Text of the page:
Tyler Hagan is the founder of Commonly Coffee and in this expert feature article, originally published on Commonly Coffee (affiliate links included), he offers insights into brewing with the iconic Chemex. Check out Tyler's blog on Commonly Coffee and follow him on Instagram for more stellar coffee content.
The Chemex: Iconic multi-cup coffee brewer...or glorified flower vase?
There is no other coffee brewer that I feel is more polarizing in the specialty coffee community than the Chemex. I cannot even remember how many conversations I have had with friends who fall into one camp or the other.
Say what you will, but the Chemex doesn't seem to be going anywhere anytime soon. In fact, it's already been immortalized in culture with its place in the Museum of Modern Art (MoMA) in New York City.
The Chemex traces its origins back to the early 1940's where it was invented by German Chemist, Dr. Peter Schlumbohm in 1941. This eccentric inventor has filed for over 300 patents in his time. Schlumbohm set out to not just make a simple-to-use coffee brewer, but also something that would be visually appealing. What is truly remarkable is that it has remained essentially unchanged for almost 80 years! It a culture where trends come and go sometimes in weeks if not years...the Chemex continues to be found in homes and specialty coffee shops across the globe. The next time you find yourself binge-watching your favourite show or a watching movie you'll likely see a Chemex on the kitchen counter...it has that "look" that continues to be appealing to absolutely everybody. It's been featured on F.R.I.E.N.D.S, Brooklyn Nine-Nine, the Mary Tyler Moore show and even 007 James Bond has brewed coffee with it.
The Chemex corporation is family owned with their headquarters located in Chicopee, Massachusetts. It is there that they manufacture the Chemex Coffeemakers, filters, Chemex Chettle, and other accessories.
The Chemex were originally all entirely hand-blown pieces, whereas now many are moulded-glass designs. You can still find hand-blown versions but they will cost more than their moulded-glass counterparts. Whichever one you choose, what is unique about the Chemex is that it is your brewer & server all-in-one...all contained within the gorgeous borosilicate hourglass uni-body shape. A pouring spout is molded into the top half to accurately channel your freshly brewed coffee into your cup. Each traditional Chemex is finished with a wood collar along with a leather tie and wood bead. The wood collar acts like an insulated handle to ensure your hands stay cool as you pour your freshly brewed coffee. An updated version of the Chemex is available with a glass handle along the side of the body. While perhaps a bit more functional, I feel it lacks that iconic look again of the Chemex.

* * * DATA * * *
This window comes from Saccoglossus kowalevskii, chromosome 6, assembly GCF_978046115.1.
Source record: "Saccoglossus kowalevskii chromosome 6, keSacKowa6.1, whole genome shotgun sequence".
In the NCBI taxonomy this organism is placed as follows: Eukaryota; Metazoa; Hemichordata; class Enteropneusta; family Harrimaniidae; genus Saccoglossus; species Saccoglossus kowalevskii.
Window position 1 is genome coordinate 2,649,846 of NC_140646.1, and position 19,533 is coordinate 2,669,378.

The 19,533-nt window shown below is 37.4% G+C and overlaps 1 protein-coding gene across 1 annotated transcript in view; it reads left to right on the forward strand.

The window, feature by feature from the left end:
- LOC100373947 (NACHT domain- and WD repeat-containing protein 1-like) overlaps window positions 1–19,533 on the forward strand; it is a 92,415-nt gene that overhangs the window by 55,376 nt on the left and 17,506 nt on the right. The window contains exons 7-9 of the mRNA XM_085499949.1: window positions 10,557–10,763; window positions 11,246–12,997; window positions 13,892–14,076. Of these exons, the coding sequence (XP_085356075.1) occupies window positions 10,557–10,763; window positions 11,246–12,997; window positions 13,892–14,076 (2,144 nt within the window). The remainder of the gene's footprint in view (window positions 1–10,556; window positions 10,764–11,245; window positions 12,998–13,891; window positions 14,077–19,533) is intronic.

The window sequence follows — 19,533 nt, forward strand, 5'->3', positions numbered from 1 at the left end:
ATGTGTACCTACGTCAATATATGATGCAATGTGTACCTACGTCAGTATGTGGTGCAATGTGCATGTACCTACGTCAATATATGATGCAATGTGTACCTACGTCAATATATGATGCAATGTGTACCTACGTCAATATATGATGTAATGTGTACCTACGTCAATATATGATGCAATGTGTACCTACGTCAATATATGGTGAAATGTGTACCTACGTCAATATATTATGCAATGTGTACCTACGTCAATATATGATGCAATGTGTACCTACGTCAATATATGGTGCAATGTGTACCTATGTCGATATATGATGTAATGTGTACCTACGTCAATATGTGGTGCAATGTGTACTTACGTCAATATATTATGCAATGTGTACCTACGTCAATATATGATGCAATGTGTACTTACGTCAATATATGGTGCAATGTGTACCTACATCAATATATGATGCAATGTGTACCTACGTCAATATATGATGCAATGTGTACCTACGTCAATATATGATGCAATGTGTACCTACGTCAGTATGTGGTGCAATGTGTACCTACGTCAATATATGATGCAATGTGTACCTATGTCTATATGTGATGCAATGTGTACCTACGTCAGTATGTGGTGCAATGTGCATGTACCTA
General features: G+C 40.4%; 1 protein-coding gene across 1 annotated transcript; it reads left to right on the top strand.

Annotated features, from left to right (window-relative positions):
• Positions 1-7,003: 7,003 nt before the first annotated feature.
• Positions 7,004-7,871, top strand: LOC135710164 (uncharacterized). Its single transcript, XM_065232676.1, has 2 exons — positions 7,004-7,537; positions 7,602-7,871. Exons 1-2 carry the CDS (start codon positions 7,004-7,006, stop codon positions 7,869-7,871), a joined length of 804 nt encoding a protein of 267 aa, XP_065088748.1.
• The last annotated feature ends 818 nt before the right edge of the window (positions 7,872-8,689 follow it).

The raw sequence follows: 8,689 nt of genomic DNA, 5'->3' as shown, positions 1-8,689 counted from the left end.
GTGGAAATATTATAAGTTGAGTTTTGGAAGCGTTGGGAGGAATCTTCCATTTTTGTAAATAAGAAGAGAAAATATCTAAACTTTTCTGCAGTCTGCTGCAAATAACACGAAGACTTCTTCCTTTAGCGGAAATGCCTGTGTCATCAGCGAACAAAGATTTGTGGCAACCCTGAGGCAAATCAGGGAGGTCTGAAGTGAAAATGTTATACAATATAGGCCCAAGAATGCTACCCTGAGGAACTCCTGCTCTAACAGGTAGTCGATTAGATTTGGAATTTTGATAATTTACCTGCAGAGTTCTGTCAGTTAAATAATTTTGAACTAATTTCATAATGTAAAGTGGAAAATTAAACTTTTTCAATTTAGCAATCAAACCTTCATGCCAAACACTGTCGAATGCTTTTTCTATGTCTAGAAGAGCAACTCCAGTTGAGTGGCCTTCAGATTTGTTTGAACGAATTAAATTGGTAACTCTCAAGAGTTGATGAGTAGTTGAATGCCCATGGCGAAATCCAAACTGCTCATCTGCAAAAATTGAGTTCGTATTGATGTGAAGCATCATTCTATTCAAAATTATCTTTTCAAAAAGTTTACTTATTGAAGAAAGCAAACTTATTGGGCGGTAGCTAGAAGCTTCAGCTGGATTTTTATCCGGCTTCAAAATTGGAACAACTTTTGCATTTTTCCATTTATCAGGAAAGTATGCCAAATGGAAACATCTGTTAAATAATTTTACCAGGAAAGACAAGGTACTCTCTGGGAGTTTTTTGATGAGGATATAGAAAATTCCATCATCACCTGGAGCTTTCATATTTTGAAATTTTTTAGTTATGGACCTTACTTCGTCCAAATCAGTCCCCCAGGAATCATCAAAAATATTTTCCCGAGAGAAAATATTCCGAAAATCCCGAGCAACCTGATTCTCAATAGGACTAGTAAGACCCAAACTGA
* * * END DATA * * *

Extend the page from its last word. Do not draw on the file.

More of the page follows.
Chemex Coffee makers come in a variety of sizes, most commonly in three, six, eight and ten cup options...but go as high as 13 cups (plenty to share with friends!) One of the most confusing things I have to clarify with people is "cups" when they seek to purchase a Chemex.
On their website they say "Coffeemakers are measured using 5 oz. as 1 cup." If you do the math 5oz only equals .625 of a US cup. Normal volume would dictate that 8oz is one US cup. So when you purchase say an 8cup Chemex like I own that's actually only going to yield you roughly 40oz of coffee where you might assume that 8 "cups" would equal 64oz of coffee. Not a big deal, but something to be aware of.
The only other item you need with a Chemex is a filter. Chemex filters are also quite unique in their own right. The first thing you'll notice with these filters is that they paper is quite thick. These bonded-paper filters are specifically designed to remove greater amounts of sediment and to give you a smooth cup with greater clarity.
Another option when it comes to filters with the Chemex are reusable metal filters called Kone, made by a company called Able Brewing. These are a great way to reduce paper-waste if that is something you are looking to do. I have owned one of these for a number of years and thoroughly enjoy using it.
When it comes to brewing on a Chemex I tend to use a 16:1 ratio, but the beauty of brewing coffee is that in the end do what tastes good to you. A general rule of thumb thought is to stick to the 1:15 to 1:17 range. So if I were brewing a 16:1 ratio in a Chemex for every 1 gram of coffee I would add 16 grams of water.
When I do brew on my 8cup Chemex I am typically brewing a larger volume of coffee to share with friends (or all for myself) since sometimes that's what’s necessary for survival! So in this instance I would brew using 40g of coffee which would yield 640g of total volume. Now the best thing with a larger Chemex is that you can brew less. You could brew using 25g, 30g etc...which is one of the advantages of not purchasing a smaller vessel. But that's totally up to you.
What many find with the Chemex is that it is a forgiving coffee brewer. Whereas some brewers require more attention to the many variables that go into brewing coffee, the Chemex allows the person brewing to achieve results they can be happy with without feeling overwhelmed in the process.
Like I said at the beginning, the Chemex coffee brewer is loved by many, and yet for others seems to be reserved for holding flowers instead of brewing coffee. I love my Chemex. And I am fairly sure that you will too.
Thanks to Tyler for sharing his passion and expertise!
Find more coffee reviews, expert advice, and coffee know-how
at CommonlyCoffee.com and be sure to follow Tyler on Instagram.
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Joshua Gillingham is an author, board game designer, and coffee lover from Vancouver Island. He curates the Vancouver Island Coffee Tour. For questions or comments about VICT, map updates, or roaster openings and closures, send him a note via the community contact form.